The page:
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February 24, 2016

Does the “doctrine” of judicial independence stifle magistrates?

Judicial independence is a safeguard of a fair justice system. Judges need to be independent of politicians, and of commercial interests, in order to make an “objective” decision based on the evidence presented to them. Judges’ independence is protected through training and rules. But complete judicial independence is a fiction.  Judges’ decisions are inevitably influenced by their upbringing and education, by the newspapers they read and the conversations they have with friends and other judges. Those judges who believe instinctively that naming and shaming is a deterrent, are not presented in court with evidence of this – it’s just what they think. And that belief will stem from a childhood experience, or something they have heard.  Its clearly worth trying to prevent judges’ being swayed by some outside influences.  But are the rules too strict?

Its difficult enough to create rules to safeguard the independence of paid judges. but even more so in the case of magistrates. They are supposed to be representatives of their community, not isolated individuals. Many have paid local jobs, and volunteer for local organisations. But being a magistrate is becoming less and less compatible with community involvement.  Magistrates are not allowed to speak to the media unless they get the permission of the chair of their bench or the judicial press office. They cannot take part in any research unless the Judicial Office has agreed, and there are many volunteering roles they are not allowed to do, or cannot do in their own area.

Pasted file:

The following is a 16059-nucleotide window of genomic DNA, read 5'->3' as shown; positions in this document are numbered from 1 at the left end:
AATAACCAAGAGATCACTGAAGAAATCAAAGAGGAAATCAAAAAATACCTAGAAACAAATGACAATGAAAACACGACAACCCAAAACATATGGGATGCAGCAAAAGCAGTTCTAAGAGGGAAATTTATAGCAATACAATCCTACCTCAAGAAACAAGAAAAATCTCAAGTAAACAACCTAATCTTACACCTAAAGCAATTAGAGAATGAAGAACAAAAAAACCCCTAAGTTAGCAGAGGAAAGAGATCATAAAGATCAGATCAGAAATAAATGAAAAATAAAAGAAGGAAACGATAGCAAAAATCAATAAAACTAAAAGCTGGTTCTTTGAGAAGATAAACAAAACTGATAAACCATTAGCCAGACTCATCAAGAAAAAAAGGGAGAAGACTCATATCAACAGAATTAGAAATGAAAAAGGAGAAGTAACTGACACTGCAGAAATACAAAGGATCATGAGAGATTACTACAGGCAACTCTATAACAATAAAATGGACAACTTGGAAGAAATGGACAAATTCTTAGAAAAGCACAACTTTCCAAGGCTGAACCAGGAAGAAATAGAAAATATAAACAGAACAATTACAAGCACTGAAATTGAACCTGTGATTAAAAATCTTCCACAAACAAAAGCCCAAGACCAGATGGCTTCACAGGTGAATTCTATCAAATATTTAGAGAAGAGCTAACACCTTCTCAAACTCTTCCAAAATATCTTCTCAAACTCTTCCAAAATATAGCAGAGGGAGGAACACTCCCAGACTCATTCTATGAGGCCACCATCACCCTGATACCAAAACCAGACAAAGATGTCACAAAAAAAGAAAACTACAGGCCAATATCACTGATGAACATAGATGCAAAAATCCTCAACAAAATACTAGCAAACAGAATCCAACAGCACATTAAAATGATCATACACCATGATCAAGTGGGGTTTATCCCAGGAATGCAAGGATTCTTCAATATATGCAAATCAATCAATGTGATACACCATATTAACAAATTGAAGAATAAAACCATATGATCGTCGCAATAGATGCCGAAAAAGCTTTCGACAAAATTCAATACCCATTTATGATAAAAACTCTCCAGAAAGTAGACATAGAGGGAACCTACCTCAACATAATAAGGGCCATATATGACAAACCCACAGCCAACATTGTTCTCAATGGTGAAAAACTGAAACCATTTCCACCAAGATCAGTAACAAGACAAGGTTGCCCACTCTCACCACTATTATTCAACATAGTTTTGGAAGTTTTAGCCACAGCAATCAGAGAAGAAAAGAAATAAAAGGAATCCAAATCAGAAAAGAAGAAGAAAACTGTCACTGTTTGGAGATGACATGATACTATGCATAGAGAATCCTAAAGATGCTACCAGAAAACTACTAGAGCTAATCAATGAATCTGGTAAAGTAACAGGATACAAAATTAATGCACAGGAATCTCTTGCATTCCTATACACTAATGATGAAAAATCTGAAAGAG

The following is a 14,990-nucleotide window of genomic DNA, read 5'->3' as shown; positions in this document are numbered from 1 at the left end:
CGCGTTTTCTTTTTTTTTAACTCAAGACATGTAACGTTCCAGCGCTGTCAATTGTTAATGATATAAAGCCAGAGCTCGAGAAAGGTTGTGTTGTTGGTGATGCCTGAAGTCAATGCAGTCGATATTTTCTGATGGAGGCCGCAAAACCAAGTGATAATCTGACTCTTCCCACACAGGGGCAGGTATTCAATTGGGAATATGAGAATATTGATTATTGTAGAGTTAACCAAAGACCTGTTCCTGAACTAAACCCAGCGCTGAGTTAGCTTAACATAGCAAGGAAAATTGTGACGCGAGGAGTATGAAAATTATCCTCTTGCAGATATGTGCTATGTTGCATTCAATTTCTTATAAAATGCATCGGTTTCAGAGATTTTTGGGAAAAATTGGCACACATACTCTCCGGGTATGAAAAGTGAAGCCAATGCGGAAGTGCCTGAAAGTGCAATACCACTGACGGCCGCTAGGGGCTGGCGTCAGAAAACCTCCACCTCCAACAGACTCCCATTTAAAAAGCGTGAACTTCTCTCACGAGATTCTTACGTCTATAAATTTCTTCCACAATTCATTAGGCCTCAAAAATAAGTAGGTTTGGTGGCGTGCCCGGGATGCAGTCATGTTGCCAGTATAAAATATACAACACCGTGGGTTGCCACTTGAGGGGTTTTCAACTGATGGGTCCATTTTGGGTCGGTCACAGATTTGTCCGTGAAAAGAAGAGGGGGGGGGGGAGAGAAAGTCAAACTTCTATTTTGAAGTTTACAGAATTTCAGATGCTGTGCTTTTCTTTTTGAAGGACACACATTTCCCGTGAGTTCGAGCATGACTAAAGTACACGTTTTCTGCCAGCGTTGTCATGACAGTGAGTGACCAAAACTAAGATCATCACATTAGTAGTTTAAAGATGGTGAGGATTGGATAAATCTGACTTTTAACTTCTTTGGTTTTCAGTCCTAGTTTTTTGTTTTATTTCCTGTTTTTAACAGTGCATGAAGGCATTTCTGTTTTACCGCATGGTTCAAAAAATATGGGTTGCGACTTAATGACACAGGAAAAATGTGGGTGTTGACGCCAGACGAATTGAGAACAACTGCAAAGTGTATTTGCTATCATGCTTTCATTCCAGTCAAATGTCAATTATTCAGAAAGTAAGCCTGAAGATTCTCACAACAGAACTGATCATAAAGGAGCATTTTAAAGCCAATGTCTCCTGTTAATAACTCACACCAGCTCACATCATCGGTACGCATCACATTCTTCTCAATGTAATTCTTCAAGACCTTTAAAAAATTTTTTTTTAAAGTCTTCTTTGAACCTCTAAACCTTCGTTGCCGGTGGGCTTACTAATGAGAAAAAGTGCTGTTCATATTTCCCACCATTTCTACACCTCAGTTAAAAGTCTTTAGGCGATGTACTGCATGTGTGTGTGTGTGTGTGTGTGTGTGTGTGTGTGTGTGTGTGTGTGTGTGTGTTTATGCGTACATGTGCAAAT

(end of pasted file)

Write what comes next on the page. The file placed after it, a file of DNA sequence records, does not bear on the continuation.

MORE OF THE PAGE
These restrictions have tightened in recent years and we have ended up with magistrates who are prevented from getting involved in their local criminal justice community, and who feel afraid to talk about their work. This is a huge contrast to the USA. There judges prize their independence. But they have no concerns about meeting practitioners to discuss individual cases, about engaging with local service providers or asking the community what crimes are really bothering them. This openness underpins the success of problem solving courts.

The restrictions placed on magistrates in the name of safeguarding independence cause harm. Magistrates have little opportunity to influence the system locally, or to talk about their work. They have even less influence on national policy. This means that most policy is done to, rather than in consultation with, ordinary magistrates.  And public ignorance about magistrates and the criminal justice system is perpetuated.

In Transform Justice’s submission to the Justice Committee inquiry into the role of the magistracy we suggest holding an open debate on the independence of the magistracy – to examine whether it has become a stranglehold, and a reason not to do things.